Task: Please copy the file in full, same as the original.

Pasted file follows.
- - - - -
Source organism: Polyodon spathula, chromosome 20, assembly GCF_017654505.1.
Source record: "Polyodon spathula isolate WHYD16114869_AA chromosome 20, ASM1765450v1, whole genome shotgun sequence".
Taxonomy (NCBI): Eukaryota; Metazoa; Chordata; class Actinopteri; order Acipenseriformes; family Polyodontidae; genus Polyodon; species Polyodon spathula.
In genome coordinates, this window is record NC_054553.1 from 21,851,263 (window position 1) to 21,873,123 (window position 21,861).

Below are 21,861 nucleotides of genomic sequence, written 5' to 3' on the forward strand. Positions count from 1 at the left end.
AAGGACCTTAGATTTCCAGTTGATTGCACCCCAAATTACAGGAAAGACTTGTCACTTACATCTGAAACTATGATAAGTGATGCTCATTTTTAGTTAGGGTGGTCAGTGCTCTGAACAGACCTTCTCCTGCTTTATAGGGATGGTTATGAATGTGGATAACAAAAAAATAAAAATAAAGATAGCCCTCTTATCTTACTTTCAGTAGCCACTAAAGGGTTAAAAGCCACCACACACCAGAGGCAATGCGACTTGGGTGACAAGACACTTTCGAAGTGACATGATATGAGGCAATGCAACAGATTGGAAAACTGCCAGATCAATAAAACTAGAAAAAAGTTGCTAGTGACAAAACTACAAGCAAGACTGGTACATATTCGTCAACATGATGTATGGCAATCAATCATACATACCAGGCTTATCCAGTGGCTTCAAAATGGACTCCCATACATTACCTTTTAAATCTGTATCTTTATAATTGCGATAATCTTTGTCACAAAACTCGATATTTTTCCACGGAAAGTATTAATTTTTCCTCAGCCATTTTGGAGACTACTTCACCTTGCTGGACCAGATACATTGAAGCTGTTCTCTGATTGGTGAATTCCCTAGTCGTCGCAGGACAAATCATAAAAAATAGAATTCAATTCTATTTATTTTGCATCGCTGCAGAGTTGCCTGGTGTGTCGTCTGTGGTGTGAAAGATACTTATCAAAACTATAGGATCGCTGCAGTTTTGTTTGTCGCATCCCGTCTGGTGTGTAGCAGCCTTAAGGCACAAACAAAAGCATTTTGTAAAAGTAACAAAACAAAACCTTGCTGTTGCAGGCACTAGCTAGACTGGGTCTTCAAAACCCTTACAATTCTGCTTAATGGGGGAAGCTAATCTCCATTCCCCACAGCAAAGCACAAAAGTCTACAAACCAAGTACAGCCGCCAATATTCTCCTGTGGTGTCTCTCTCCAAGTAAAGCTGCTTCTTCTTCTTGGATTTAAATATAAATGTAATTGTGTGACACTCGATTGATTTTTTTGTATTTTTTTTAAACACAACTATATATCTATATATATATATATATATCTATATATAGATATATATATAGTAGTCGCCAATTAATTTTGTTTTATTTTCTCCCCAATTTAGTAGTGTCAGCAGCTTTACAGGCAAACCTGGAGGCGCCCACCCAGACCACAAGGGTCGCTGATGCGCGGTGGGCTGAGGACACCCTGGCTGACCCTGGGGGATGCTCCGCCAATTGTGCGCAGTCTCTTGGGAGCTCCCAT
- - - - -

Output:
Source organism: Polyodon spathula, chromosome 20, assembly GCF_017654505.1.
Source record: "Polyodon spathula isolate WHYD16114869_AA chromosome 20, ASM1765450v1, whole genome shotgun sequence".
Taxonomy (NCBI): Eukaryota; Metazoa; Chordata; class Actinopteri; order Acipenseriformes; family Polyodontidae; genus Polyodon; species Polyodon spathula.
In genome coordinates, this window is record NC_054553.1 from 21,851,263 (window position 1) to 21,873,123 (window position 21,861).

Below are 21,861 nucleotides of genomic sequence, written 5' to 3' on the forward strand. Positions count from 1 at the left end.
AAGGACCTTAGATTTCCAGTTGATTGCACCCCAAATTACAGGAAAGACTTGTCACTTACATCTGAAACTATGATAAGTGATGCTCATTTTTAGTTAGGGTGGTCAGTGCTCTGAACAGACCTTCTCCTGCTTTATAGGGATGGTTATGAATGTGGATAACAAAAAAATAAAAATAAAGATAGCCCTCTTATCTTACTTTCAGTAGCCACTAAAGGGTTAAAAGCCACCACACACCAGAGGCAATGCGACTTGGGTGACAAGACACTTTCGAAGTGACATGATATGAGGCAATGCAACAGATTGGAAAACTGCCAGATCAATAAAACTAGAAAAAAGTTGCTAGTGACAAAACTACAAGCAAGACTGGTACATATTCGTCAACATGATGTATGGCAATCAATCATACATACCAGGCTTATCCAGTGGCTTCAAAATGGACTCCCATACATTACCTTTTAAATCTGTATCTTTATAATTGCGATAATCTTTGTCACAAAACTCGATATTTTTCCACGGAAAGTATTAATTTTTCCTCAGCCATTTTGGAGACTACTTCACCTTGCTGGACCAGATACATTGAAGCTGTTCTCTGATTGGTGAATTCCCTAGTCGTCGCAGGACAAATCATAAAAAATAGAATTCAATTCTATTTATTTTGCATCGCTGCAGAGTTGCCTGGTGTGTCGTCTGTGGTGTGAAAGATACTTATCAAAACTATAGGATCGCTGCAGTTTTGTTTGTCGCATCCCGTCTGGTGTGTAGCAGCCTTAAGGCACAAACAAAAGCATTTTGTAAAAGTAACAAAACAAAACCTTGCTGTTGCAGGCACTAGCTAGACTGGGTCTTCAAAACCCTTACAATTCTGCTTAATGGGGGAAGCTAATCTCCATTCCCCACAGCAAAGCACAAAAGTCTACAAACCAAGTACAGCCGCCAATATTCTCCTGTGGTGTCTCTCTCCAAGTAAAGCTGCTTCTTCTTCTTGGATTTAAATATAAATGTAATTGTGTGACACTCGATTGATTTTTTTGTATTTTTTTTAAACACAACTATATATCTATATATATATATATATATCTATATATAGATATATATATAGTAGTCGCCAATTAATTTTGTTTTATTTTCTCCCCAATTTAGTAGTGTCAGCAGCTTTACAGGCAAACCTGGAGGCGCCCACCCAGACCACAAGGGTCGCTGATGCGCGGTGGGCTGAGGACACCCTGGCTGACCCTGGGGGATGCTCCGCCAATTGTGCGCAGTCTCTTGGGAGCTCCCAT